It Took 83 Engines to Get to the Moon

By Amy Shira Teitel | January 15, 2018 1:59 pm
The five F-1 engines of the Saturn V in Florida. My own selfie.

The five F-1 engines of the Saturn V in Florida. My own selfie.

The first time the Saturn V launched in November of 1967, ceiling tiles in the nearby studio where Walter Cronkite was reporting from live fell to the floor. The power of the five F-1 engines was astonishing, and their combined 7.5 million pounds of thrust hasn’t yet been matched. But there were more engines than just those five biggest ones. All told, it took 83 engines to get an Apollo mission to the Moon and safely back to Earth.

Read More

CATEGORIZED UNDER: Space & Physics, Uncategorized
MORE ABOUT: Apollo, History, NASA, Rockets, Space

Apollo 11’s “1202 Alarm” Explained

By Amy Shira Teitel | January 5, 2018 12:15 pm

Capcom Charlie Duke, and backup crewmembers Jim Lovell and Fred Haise in Mission Control during Apollo 11’s descent. NASA

“Got the Earth straight out our front window.” As the lunar module Eagle yawed into a windows up orientation, Buzz Aldrin looked away from the computer to see the Earth nearly a quarter of a million miles away.

“Sure do,” agreed Neil Armstrong, adding, “Houston, [I hope] you’re looking at our Delta-H.” The Earth wasn’t his main concern for the moment. The mission’s commander was laser focused on getting the spacecraft down onto the Moon’s surface for the first time in history. He had just 30,000 feet to go…

“That’s affirmative,” replied Capcom Charlie Duke. The room full of flight controllers listened to the exchange while keeping a close eye on the numbers filling their screens, looking for any little anomaly that could force an abort.

Then came Armstrong’s voice over the radio again, this time marked a slight note of urgency. “It’s a 1202… What is that? Give us a reading on the 1202 Program Alarm…” Read More

MORE ABOUT: Apollo, History, NASA

This Apollo Rocket Stage was Smashed for Science

By Amy Shira Teitel | December 14, 2017 12:19 pm

Apollo 11 leaving the Earth. NASA.

Within 10 minutes of a Saturn V launch, the first two stages had fallen away as the spacecraft settled into Earth orbit. Within another 10 minutes, both stages had crashed into the Atlantic Ocean. They weren’t recovered for reuse; their jobs were done before the half hour mark on any lunar flight. But the third stage of the Saturn V lived on, following crews all the way to the Moon. Once there is was also left to crash, but this time it was smashed for science.  Read More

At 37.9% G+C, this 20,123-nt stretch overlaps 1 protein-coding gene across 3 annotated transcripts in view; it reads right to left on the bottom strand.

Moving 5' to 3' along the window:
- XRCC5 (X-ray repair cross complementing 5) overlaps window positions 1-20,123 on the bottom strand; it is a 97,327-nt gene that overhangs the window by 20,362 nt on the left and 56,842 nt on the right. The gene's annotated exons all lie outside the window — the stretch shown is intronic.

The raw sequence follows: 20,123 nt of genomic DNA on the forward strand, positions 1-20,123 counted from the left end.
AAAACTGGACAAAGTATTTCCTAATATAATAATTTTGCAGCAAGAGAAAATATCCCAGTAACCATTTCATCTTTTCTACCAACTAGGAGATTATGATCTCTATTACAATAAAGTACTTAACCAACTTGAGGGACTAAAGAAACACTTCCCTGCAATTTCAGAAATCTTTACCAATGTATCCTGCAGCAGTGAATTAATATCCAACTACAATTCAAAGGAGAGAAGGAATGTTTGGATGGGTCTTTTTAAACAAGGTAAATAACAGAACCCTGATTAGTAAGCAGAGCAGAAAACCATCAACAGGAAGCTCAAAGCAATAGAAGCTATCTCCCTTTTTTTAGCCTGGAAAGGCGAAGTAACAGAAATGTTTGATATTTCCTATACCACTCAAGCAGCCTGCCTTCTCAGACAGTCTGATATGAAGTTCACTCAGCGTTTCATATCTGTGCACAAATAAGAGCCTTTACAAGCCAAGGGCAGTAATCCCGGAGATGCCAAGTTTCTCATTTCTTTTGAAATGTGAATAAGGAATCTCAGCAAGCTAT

Meet the LEGO Women of NASA

By Amy Shira Teitel | December 2, 2017 11:54 am

IMG_9346It’s not too often that a toy depicts a real-life unsung hero in science, but the LEGO Women of NASA kit does that four times over. A couple of the names should be familiar — Sally Ride is the go to name for women in space and Margaret Hamilton’s picture has been making the rounds for a while now. Mae Jamison and Nancy Grace Roman, on the other hand, are probably less recognizable. But all four are incredible women whose mini-likeness you can now add to your own home decor.

Read More


Astronauts Didn’t Sleep So Well on the Moon

By Amy Shira Teitel | November 17, 2017 11:15 am
Inside the cramped and tiny Lunar Module. NASA/Hancock.

Inside the cramped and tiny Lunar Module. NASA/Hancock.

The habitable volume of the Apollo lunar module was just 160 cubic feet. That might sound like a lot for two men, but when you consider that it was filled with the bulky lunar EVA suits and life support systems, rocks collected from the surface, and all the other things needed for a lunar stay it wasn’t exactly roomy. Add the noises of the environmental control system and the light streaming in the window and it might be the least restful place for a nap. Read More


Laika’s Lasting Gift to American Spaceflight

By Amy Shira Teitel | November 3, 2017 3:20 pm
Laika before her flight. via Wikipedia.

Laika before her flight. via Wikipedia.

“Dog in Second Satellite Alive; May be Recovered, Soviet Hints; While House is Calm Over Feat” The headline blared across the front page of the New York Times on November 4, 1957. The story continued on page 8 with followup articles on pages 9 and 10. The space age was only a month old and the satellite both excited and terrified Americans who feared bombs would start dropping from space.

But one US Air Force flight surgeon was fascinated by the biometric data. Four years later, Duane Graveline would turn his fascination with Laika into the beginnings of a career in Soviet intelligence that helped NASA’s own man in space program.  Read More


The Wearable Reentry Spacecraft of Yesteryear

By Amy Shira Teitel | October 12, 2017 10:29 am
The MOOSE concept. GE.

The MOOSE concept. GE.

Imagine an astronaut on board a dying spacecraft in orbit. The vehicle is losing power and there’s no way it will be able to make it safely back through the atmosphere. There’s no evacuation system in place and no other spacecraft ready to send up on a rescue mission. Without a way to get home, without some life boat of sorts, that astronaut is going to die in space…